On Sunday, Sam Harshbarger ’24 received a Rhodes Scholarship. The history concentrator’s achievement marks the 24th consecutive year a Princeton student has received the honor. In the past decade, there has been an average of two Rhodes Scholars from Princeton annually, with 2015 and 2018 having four winners each.
The Rhodes Scholarship is one of the most prestigious international scholarships awarded annually for postgraduate study at the University of Oxford in the United Kingdom. Rhodes Scholars, as the recipients are known, come from more than 70 countries around the world. The scholarship is awarded annually to 32 U.S. recipients, with the application pool this cycle consisting of 862 applicants. 217 Rhodes Scholars have studied at Princeton since 1907.
Among all domestic universities, Princeton University ranks third in terms of number of Rhodes Scholars produced since 1904, falling behind peer Ivy League institutions Harvard and Yale.
Notably, Harvard had nine American Rhodes scholars this year, the only school with more than two American scholars. Harvard also had seven winners worldwide last year, significantly outpacing Princeton’s haul.
In the last decade, 23 Princetonians have received a Rhodes Scholarship. From New Jersey to Pakistan, these students and alumni come from many places across the world. Six Rhodes Scholars were part of the Behrman Undergraduate Society of Fellows, a group of juniors and seniors who are committed to the study of humanistic inquiry, and nine were either Residential College Advisors or Peer Academic Advisors.
60 percent of these 23 Rhodes Scholars were in eating clubs, with four being in Terrace, including Harshbarger. Tower and Cap and Gown had three Rhodes Scholars each. Cottage, Colonial, Cloister, and Charter all had no Rhodes Scholars in the past decade.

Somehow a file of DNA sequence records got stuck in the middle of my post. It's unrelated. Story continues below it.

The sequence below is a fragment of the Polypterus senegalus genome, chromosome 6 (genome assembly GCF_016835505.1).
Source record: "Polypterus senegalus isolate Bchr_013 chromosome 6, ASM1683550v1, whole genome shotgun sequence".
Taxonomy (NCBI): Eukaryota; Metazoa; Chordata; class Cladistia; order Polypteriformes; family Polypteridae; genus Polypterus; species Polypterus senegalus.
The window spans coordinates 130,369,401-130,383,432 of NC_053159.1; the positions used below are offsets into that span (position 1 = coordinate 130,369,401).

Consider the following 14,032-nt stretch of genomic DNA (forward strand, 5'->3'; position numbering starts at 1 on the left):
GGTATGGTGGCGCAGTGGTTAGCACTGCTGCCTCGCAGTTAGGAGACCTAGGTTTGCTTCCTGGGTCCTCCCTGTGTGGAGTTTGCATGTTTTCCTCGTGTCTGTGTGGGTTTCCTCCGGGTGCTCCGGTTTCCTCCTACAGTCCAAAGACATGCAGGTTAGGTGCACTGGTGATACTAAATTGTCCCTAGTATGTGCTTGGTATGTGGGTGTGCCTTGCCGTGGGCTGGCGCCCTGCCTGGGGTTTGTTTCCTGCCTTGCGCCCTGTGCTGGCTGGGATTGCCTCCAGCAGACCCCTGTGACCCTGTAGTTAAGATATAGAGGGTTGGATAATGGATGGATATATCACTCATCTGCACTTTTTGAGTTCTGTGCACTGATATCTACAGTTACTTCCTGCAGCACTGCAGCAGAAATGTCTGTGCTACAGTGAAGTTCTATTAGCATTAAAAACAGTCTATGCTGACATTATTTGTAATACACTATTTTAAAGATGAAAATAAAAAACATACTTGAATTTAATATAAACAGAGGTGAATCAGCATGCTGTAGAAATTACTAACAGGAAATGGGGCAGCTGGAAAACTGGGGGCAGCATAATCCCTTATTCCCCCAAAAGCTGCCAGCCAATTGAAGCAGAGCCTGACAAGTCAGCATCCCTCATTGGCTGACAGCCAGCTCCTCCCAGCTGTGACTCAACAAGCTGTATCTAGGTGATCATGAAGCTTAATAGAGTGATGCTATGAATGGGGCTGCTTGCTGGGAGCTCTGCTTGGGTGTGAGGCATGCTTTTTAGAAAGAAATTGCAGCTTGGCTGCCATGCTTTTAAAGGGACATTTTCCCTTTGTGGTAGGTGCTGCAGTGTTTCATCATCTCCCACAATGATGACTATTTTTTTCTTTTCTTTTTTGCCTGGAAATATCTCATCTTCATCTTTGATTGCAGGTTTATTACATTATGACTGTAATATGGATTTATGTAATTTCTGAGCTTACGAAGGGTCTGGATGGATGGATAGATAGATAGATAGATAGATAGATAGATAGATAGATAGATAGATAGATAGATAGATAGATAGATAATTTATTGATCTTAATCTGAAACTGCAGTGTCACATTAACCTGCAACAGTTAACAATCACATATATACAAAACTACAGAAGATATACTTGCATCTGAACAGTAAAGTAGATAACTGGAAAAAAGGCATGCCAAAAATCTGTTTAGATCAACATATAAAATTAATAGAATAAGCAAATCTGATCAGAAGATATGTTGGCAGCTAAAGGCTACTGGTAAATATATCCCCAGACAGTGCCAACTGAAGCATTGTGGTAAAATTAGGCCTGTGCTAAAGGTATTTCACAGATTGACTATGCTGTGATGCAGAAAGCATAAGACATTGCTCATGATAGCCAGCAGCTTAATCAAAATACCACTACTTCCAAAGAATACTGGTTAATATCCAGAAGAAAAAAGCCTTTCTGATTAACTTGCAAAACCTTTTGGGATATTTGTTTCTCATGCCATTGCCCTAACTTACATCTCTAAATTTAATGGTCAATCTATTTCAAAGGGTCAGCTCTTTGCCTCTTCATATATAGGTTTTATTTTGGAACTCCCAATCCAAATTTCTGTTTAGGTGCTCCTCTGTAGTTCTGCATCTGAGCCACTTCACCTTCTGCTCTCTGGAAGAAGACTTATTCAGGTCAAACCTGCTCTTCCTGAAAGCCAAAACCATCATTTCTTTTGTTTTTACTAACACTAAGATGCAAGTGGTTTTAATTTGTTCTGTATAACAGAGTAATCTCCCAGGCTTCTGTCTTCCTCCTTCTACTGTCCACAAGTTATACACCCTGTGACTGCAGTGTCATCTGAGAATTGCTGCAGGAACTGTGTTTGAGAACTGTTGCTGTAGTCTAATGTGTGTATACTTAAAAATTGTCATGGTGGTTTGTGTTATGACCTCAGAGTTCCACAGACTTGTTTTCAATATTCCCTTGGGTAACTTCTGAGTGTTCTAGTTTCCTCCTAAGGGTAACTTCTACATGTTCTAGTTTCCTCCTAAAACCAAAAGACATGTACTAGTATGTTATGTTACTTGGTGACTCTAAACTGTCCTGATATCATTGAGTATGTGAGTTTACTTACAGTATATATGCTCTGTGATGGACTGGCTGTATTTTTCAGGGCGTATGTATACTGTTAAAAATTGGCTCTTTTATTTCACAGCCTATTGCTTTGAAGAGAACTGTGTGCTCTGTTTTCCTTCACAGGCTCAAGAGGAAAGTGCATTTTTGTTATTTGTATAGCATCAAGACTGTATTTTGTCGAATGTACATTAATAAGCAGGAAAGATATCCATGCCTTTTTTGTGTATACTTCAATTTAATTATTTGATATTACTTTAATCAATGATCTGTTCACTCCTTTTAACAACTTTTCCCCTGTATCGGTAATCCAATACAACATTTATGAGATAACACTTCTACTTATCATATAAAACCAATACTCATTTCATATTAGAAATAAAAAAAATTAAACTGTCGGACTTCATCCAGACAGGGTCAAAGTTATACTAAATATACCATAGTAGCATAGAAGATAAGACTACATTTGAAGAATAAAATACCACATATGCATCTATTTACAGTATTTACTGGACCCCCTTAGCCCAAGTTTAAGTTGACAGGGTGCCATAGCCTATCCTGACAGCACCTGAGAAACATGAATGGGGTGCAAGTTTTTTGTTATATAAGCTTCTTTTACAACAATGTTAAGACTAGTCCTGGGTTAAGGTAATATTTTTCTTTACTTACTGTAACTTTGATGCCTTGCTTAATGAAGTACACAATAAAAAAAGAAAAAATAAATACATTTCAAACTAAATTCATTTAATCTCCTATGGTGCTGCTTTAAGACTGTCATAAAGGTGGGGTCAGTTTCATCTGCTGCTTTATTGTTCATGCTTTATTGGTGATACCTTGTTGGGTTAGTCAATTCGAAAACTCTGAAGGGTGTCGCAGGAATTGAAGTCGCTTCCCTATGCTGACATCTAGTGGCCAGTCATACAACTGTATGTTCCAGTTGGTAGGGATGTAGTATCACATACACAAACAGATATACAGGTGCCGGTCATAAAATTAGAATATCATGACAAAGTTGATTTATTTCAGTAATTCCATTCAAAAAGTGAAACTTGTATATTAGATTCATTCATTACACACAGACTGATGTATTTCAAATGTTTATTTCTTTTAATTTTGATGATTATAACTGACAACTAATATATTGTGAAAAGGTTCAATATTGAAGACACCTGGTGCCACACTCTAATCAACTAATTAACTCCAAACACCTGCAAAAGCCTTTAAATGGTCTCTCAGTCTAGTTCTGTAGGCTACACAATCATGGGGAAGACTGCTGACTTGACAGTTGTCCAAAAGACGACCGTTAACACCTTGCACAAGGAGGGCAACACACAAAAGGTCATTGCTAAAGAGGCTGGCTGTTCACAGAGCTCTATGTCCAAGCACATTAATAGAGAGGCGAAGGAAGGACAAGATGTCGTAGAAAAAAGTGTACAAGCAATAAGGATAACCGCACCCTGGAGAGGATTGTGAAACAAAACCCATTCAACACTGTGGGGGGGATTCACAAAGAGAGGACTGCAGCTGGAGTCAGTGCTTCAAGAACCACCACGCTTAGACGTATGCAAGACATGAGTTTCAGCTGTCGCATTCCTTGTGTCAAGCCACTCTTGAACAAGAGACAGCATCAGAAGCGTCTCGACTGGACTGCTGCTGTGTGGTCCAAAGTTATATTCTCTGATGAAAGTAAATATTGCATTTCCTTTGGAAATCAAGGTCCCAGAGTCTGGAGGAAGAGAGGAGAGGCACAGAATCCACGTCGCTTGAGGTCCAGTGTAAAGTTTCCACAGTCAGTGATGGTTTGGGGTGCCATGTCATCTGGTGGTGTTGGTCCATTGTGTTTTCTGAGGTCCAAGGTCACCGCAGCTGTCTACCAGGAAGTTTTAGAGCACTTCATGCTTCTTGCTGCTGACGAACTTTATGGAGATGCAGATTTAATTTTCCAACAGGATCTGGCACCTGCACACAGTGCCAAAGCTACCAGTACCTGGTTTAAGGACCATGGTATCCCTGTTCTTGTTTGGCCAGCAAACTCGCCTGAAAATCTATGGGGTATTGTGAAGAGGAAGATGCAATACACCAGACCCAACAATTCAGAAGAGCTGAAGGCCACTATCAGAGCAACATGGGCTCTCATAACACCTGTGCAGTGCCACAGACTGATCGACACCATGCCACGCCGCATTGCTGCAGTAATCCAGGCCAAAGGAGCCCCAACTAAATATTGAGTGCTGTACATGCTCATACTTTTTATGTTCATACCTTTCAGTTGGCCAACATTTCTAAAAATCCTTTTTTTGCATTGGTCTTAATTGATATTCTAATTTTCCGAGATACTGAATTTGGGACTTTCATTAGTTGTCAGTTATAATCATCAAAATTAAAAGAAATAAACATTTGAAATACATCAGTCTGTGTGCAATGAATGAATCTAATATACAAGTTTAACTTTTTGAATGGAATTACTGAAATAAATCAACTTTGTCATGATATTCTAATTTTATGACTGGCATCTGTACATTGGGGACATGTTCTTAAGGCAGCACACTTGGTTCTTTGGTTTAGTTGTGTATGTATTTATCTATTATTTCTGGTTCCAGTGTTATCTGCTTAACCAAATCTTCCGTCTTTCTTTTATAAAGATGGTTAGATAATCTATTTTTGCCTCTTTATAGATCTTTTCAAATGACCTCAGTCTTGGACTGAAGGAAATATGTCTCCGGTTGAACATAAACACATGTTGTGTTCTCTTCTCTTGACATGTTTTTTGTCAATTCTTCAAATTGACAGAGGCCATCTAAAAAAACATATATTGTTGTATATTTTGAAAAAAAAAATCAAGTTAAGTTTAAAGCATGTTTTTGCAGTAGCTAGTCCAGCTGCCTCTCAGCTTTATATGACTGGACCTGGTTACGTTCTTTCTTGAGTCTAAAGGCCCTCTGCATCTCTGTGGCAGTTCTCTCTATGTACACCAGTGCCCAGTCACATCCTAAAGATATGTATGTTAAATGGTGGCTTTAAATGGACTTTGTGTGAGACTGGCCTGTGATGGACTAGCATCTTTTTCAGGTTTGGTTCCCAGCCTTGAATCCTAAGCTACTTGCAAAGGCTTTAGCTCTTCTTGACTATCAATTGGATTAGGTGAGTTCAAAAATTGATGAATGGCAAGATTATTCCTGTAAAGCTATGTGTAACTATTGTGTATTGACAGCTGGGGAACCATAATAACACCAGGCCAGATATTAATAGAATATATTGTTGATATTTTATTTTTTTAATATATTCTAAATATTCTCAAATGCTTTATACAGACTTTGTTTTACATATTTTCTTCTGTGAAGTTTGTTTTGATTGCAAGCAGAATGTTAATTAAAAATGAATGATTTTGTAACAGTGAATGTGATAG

Over the last ten years, Forbes and Mathey College saw the most Rhodes Scholars out of all the residential colleges, with six students each. Harshbarger, the 2023 Princeton Rhodes Scholar, is from Forbes College.
In the last 10 years, Princeton Rhodes Scholars have hailed from various departments, but notably no recipients graduated with a degree in engineering. Four Rhodes Scholars, including Harshbarger, concentrated in history, the most Rhodes Scholars in any individual discipline in the past ten years.
57 percent of Princeton Rhodes Scholars in the past decade won a Princeton award at some point in their academic career. Among all of the awards won, the most frequently awarded to Rhodes Scholars were the Shapiro Prize for Academic Excellence and Phi Beta Kappa. Harshbarger won a Shapiro Prize for Academic Excellence in September 2022, which recognizes outstanding academic achievement by Princeton first-years or sophomores. Phi Beta Kappa is a national honorary scholastic society to which Princeton seniors are elected based on their scholastic achievement.
Harshbarger told the University that after his time at Oxford he plans to continue his research on Turkey in Istanbul.
Mary Ma is a contributing Data writer for the ‘Prince.’
Please send corrections to corrections[at]dailyprincetonian.com.
Correction: This piece previously stated that Harvard was the only school to have more than two Rhodes Scholars this year. It has been updated to clarify that it is the only school to have more than two American Rhodes Scholars this year. The ‘Prince’ regrets this error.